Kik’s Kin vs Telegram’s Gram

Aug 30, 2019 · 4 min read

The Telegram crypto Gram has finally been unveiled to great acclaim, but what they forget is there is already another chat app/crypto token in town called Kin.

What’s this thing called “socializing?”

Telegram, the messenger app, raised $1.7 billion dollars for their potential crypto offering in an initial initial coin offering (ICO) in 2018. Then, we didn’t hear a thing. Now, on October 31st they are introducing their messaging app token called Gram for use by their 200–300 million global users.

“According to the Times, Telegram “is also planning to make Gram digital wallets available to the 200 million to 300 million global users of Telegram’s messaging application,” a move which would see it beat Libra, still without an official launch schedule.” ~Bitcoinist

Does this sound familiar to anyone?

Kik “only” raised $100 million in an ICO, with 300 Million users of their messaging app.

The Bitcoinist article seems to think this is a sort of competitor to Libra, but I feel that’s tangential at best. What we have here is a head-to-head competitor with Kin.

Similar total number of users, yet Kin is ahead of the game, already having 57 Apps in its corral of apps, and over 630k monthly active spenders:

Stats courtesy of

One of the apps is a beauty app (Perfect365) with over 100 million mostly female users. And every app they add garners more potential users onto the Kin bandwagon.

The advantage that Telegram has (besides adding an extra zero to their boatload of ICO money), is that Telegram is not being sued by the SEC for having an illegal security sale through their ICO.

The crucial difference was that Telegram only had a private ICO with accredited investors, while Kin also targeted retail investors.

Seems to be a mighty thin hair the SEC is splitting.

Whether or not Kin wins or loses the case, being first matters when dealing with network effects.

First Mover Advantage

Just look at Bitcoin.

Being the first crypto currency to finally solve the Byzantine General’s Problem it had first mover advantage on the 7 network effects of

  1. Speculation
  2. Merchant Adoption
  3. Consumer Adoption
  4. Security
  5. Developer Mindshare
  6. Financialization
  7. Adoption as a World Reserve Currency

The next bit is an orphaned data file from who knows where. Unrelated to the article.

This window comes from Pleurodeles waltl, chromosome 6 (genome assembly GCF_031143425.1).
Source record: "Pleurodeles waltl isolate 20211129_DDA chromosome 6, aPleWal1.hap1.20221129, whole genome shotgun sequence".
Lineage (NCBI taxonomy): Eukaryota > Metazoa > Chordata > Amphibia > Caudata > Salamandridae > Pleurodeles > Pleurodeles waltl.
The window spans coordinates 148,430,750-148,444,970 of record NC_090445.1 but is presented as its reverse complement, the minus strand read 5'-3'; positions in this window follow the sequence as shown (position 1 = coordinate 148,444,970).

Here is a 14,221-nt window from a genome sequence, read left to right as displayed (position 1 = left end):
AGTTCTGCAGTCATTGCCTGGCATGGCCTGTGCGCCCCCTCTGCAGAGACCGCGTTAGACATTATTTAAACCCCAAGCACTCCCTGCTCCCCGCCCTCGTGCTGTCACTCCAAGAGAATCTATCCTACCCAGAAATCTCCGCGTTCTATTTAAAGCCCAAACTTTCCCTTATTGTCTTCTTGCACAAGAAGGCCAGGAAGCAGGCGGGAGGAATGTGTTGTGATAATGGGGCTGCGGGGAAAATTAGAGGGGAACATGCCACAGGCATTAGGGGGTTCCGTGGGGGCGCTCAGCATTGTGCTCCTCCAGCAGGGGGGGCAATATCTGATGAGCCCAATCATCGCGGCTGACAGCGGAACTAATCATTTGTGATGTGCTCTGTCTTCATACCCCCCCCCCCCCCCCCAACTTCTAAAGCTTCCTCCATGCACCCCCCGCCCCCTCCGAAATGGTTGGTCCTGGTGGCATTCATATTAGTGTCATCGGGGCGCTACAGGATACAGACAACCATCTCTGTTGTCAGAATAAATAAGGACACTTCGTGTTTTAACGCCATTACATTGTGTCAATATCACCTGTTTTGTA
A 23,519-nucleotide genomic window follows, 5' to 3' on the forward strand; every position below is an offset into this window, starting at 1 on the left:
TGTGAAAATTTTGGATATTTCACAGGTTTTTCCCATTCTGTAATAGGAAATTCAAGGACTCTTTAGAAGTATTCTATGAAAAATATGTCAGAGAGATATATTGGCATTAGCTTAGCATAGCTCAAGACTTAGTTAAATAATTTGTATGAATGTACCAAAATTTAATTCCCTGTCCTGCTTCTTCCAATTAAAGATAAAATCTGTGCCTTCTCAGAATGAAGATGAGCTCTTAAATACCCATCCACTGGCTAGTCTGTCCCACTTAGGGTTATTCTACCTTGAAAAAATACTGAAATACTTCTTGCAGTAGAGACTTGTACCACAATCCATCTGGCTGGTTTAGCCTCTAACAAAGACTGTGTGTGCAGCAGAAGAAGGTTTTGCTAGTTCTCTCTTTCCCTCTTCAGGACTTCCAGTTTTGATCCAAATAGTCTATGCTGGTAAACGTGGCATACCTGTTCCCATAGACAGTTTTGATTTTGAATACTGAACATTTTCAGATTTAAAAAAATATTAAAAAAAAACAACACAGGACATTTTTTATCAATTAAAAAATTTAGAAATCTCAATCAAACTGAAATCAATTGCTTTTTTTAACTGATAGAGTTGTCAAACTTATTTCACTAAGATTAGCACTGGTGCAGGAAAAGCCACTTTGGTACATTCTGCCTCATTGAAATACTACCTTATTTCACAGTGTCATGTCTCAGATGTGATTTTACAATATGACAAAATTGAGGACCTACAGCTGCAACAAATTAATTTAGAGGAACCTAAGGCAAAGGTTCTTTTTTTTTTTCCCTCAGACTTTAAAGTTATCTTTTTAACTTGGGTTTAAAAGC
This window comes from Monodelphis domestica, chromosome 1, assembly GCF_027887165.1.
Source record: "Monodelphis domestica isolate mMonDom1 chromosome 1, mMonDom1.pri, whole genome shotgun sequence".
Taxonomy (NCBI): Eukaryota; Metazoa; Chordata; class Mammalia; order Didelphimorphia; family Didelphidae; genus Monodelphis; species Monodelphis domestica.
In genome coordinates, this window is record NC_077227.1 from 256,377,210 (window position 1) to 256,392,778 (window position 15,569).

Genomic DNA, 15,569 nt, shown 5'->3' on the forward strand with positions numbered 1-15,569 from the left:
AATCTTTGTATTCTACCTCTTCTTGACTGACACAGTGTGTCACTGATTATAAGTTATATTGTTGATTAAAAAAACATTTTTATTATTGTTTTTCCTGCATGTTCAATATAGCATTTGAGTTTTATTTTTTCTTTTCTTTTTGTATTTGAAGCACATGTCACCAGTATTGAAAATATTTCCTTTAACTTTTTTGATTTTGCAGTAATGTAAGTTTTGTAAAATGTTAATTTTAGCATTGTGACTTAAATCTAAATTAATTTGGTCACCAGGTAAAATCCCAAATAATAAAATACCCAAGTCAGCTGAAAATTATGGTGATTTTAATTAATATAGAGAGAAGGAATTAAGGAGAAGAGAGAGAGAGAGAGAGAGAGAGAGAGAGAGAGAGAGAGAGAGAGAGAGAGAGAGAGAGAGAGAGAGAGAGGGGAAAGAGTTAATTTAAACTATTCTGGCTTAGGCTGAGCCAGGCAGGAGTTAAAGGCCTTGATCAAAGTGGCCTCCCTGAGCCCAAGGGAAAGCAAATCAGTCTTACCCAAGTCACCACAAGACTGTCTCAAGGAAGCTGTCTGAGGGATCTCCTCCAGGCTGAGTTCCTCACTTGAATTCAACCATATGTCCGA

Despite having serious technical competitors, because of its first mover advantage, BTC still enjoys over 68% of the total Crypto market cap.

Kin has some of the same network effects, yet as a token some of these, such as becoming a World Reserve Currency, would not apply. Yet other Network Effects, such as Speculation, the Merchant/App adoption of 57 apps with their associated Developers, Consumer Adoption, Developer Mindshare — would.

Kin also has a Kin Rewards Engine (KRE), which rewards developers for driving the Kin ecosystem forward. And the developers are cashing in:

The SEC lawsuit adds a dampening effect, but like they say in marketing: there’s no such thing as bad publicity.

The Underdog

Ever since David and Goliath the world loves an underdog. And given Kik’s 130 page paragraph by paragraph response to the SEC, Kik is a scrappy underdog.

CEO Ted Livingston’s response

“Kik CEO Ted Livingston told CoinDesk on Wednesday that the SEC had taken quotes out of context in its original complaint, saying: “I think what surprised us is just how much the SEC twisted the facts.”” ~ Coindesk

This legal hurdle will gain more clarity on November 2019 as the deadline for the discovery process concludes.

If Kik loses, it’s not known what the effect on price will be. The outcome will leak, and so the argument against an immediate drop is that it will likely be priced in. Also, post decision, Kin will have no more encumbrances with only blue skies ahead.

Alternatively, a win will make the price zoom.

No other chat app has really stepped up to Kin. China’s WeChat was sidelined by China’s averse stance on things Crypto, and WhatsApp inherited the regulatory hurdles of Libra, so the direct competitors at the moment to Kin seem to be Telegram…and Telegram.

And Kin, despite the SEC legal action, is ahead of the game.

Nothing in this article is to be construed as investment advice. Neither the author nor the publication takes any responsibility or liability for any investments, profits or losses you may incur as a result of this information.

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